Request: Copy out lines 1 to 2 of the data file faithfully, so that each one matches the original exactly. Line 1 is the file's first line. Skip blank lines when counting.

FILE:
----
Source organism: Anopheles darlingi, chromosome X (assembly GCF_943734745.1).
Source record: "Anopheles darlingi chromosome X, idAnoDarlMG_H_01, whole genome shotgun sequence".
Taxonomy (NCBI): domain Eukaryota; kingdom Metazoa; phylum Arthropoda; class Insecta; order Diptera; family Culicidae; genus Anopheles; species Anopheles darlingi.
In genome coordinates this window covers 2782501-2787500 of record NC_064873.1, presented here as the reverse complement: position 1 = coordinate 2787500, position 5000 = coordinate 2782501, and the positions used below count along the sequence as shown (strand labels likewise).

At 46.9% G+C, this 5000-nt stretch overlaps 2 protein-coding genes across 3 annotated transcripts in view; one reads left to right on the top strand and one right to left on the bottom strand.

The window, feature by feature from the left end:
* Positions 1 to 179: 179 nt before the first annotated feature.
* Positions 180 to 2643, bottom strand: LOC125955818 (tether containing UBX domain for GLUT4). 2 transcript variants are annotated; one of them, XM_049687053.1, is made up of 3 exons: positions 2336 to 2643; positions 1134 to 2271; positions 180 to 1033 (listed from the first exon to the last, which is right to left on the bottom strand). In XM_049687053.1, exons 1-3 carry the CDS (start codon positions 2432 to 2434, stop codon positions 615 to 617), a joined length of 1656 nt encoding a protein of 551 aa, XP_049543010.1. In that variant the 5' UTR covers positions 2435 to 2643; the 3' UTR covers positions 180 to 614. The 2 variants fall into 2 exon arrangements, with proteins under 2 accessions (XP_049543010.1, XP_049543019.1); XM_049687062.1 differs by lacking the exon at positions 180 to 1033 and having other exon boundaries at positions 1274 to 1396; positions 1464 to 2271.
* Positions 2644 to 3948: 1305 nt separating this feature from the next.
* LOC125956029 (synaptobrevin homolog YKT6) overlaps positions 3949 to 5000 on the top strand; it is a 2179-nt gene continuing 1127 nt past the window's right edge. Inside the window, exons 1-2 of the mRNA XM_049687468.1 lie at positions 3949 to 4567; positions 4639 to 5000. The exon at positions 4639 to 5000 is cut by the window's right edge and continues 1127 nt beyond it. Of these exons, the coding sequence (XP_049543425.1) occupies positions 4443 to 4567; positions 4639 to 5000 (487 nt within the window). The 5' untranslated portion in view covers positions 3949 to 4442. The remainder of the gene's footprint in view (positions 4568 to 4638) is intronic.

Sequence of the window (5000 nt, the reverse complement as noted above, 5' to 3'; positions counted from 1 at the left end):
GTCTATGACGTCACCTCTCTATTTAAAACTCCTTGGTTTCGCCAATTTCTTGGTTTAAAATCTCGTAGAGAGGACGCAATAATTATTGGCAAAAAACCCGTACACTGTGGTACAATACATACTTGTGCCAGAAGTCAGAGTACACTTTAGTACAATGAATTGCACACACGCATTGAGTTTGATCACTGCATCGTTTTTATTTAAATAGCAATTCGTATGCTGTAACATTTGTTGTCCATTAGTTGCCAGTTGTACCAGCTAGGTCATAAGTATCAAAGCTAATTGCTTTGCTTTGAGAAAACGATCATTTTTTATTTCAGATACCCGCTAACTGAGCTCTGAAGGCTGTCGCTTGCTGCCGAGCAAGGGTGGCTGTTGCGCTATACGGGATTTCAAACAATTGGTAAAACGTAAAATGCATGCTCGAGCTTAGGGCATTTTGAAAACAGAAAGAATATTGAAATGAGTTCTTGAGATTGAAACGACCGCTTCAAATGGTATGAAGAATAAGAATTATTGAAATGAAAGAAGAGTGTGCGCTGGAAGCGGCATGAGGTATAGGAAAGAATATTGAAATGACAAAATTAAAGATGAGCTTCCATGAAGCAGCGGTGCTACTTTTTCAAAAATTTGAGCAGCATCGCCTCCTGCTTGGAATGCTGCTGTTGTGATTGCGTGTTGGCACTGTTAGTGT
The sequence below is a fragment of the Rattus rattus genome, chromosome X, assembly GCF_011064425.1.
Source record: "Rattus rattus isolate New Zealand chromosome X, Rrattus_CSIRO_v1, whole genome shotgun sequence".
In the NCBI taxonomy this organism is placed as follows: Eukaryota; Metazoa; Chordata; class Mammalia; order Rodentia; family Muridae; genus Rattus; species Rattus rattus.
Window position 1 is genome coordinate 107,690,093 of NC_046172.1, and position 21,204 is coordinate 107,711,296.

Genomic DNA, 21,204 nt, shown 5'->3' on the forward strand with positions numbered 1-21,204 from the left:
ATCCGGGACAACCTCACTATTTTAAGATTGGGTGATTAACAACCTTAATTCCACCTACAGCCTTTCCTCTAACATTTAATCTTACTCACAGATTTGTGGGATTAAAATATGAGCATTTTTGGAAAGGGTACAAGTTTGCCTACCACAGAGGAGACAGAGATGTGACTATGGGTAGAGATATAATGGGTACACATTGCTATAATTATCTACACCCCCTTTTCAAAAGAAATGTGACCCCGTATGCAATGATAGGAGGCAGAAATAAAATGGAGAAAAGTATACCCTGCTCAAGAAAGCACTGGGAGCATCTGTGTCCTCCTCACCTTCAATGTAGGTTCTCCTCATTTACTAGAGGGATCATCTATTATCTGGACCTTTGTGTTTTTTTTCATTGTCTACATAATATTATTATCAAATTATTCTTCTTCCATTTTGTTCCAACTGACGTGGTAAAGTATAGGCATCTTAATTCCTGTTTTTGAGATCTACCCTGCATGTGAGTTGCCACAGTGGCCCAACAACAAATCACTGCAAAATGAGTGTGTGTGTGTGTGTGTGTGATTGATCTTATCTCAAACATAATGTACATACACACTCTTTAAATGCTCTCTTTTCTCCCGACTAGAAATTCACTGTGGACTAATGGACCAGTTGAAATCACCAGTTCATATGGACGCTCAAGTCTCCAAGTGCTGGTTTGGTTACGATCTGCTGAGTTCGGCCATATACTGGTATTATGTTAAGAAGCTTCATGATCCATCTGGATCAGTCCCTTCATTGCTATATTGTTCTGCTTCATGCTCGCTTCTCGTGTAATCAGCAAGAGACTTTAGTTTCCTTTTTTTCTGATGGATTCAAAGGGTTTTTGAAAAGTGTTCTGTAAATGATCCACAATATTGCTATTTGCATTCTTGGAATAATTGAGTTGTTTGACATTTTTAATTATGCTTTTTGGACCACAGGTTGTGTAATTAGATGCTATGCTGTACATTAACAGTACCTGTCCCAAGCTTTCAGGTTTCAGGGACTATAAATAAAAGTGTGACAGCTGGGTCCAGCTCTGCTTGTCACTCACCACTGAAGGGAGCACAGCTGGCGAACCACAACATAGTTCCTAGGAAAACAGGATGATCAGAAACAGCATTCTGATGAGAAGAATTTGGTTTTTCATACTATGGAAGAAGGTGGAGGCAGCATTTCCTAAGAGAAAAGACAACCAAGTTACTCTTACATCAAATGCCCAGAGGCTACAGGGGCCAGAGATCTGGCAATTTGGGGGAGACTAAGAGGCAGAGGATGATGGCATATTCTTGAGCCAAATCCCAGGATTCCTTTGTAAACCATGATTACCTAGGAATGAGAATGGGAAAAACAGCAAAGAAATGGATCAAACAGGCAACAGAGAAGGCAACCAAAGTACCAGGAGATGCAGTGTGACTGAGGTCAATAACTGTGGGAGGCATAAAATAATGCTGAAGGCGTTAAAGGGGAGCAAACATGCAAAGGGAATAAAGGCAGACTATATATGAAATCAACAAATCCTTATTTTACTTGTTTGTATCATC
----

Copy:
Source organism: Anopheles darlingi, chromosome X (assembly GCF_943734745.1).
Source record: "Anopheles darlingi chromosome X, idAnoDarlMG_H_01, whole genome shotgun sequence".